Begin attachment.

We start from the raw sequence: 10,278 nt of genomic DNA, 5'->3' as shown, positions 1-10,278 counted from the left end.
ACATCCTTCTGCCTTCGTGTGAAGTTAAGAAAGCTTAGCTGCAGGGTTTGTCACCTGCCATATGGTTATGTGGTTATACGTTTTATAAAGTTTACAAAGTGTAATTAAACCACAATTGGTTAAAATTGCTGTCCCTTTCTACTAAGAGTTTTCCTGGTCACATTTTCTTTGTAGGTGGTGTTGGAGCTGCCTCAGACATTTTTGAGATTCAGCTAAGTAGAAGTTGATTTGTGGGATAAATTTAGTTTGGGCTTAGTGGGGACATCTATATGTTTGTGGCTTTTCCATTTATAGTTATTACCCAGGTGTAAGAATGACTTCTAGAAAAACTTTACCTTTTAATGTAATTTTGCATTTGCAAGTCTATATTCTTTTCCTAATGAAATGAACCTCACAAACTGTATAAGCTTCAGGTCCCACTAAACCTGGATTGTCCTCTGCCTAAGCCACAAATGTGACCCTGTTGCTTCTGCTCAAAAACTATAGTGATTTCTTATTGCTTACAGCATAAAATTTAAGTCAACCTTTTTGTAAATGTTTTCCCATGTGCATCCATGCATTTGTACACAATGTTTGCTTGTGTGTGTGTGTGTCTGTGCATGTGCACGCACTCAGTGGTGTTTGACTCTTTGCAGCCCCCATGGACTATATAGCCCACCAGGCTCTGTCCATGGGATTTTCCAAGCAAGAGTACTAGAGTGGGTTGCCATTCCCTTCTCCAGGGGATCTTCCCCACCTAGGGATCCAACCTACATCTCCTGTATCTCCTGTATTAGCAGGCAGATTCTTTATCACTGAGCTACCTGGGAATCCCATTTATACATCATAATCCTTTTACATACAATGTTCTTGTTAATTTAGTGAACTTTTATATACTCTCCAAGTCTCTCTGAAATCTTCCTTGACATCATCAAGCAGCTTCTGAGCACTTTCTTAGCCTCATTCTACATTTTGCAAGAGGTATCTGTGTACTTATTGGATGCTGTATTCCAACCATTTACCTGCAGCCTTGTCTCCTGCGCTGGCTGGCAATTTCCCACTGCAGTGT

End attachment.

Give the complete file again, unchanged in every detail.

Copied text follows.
We start from the raw sequence: 10,278 nt of genomic DNA, 5'->3' as shown, positions 1-10,278 counted from the left end.
ACATCCTTCTGCCTTCGTGTGAAGTTAAGAAAGCTTAGCTGCAGGGTTTGTCACCTGCCATATGGTTATGTGGTTATACGTTTTATAAAGTTTACAAAGTGTAATTAAACCACAATTGGTTAAAATTGCTGTCCCTTTCTACTAAGAGTTTTCCTGGTCACATTTTCTTTGTAGGTGGTGTTGGAGCTGCCTCAGACATTTTTGAGATTCAGCTAAGTAGAAGTTGATTTGTGGGATAAATTTAGTTTGGGCTTAGTGGGGACATCTATATGTTTGTGGCTTTTCCATTTATAGTTATTACCCAGGTGTAAGAATGACTTCTAGAAAAACTTTACCTTTTAATGTAATTTTGCATTTGCAAGTCTATATTCTTTTCCTAATGAAATGAACCTCACAAACTGTATAAGCTTCAGGTCCCACTAAACCTGGATTGTCCTCTGCCTAAGCCACAAATGTGACCCTGTTGCTTCTGCTCAAAAACTATAGTGATTTCTTATTGCTTACAGCATAAAATTTAAGTCAACCTTTTTGTAAATGTTTTCCCATGTGCATCCATGCATTTGTACACAATGTTTGCTTGTGTGTGTGTGTGTCTGTGCATGTGCACGCACTCAGTGGTGTTTGACTCTTTGCAGCCCCCATGGACTATATAGCCCACCAGGCTCTGTCCATGGGATTTTCCAAGCAAGAGTACTAGAGTGGGTTGCCATTCCCTTCTCCAGGGGATCTTCCCCACCTAGGGATCCAACCTACATCTCCTGTATCTCCTGTATTAGCAGGCAGATTCTTTATCACTGAGCTACCTGGGAATCCCATTTATACATCATAATCCTTTTACATACAATGTTCTTGTTAATTTAGTGAACTTTTATATACTCTCCAAGTCTCTCTGAAATCTTCCTTGACATCATCAAGCAGCTTCTGAGCACTTTCTTAGCCTCATTCTACATTTTGCAAGAGGTATCTGTGTACTTATTGGATGCTGTATTCCAACCATTTACCTGCAGCCTTGTCTCCTGCGCTGGCTGGCAATTTCCCACTGCAGTGT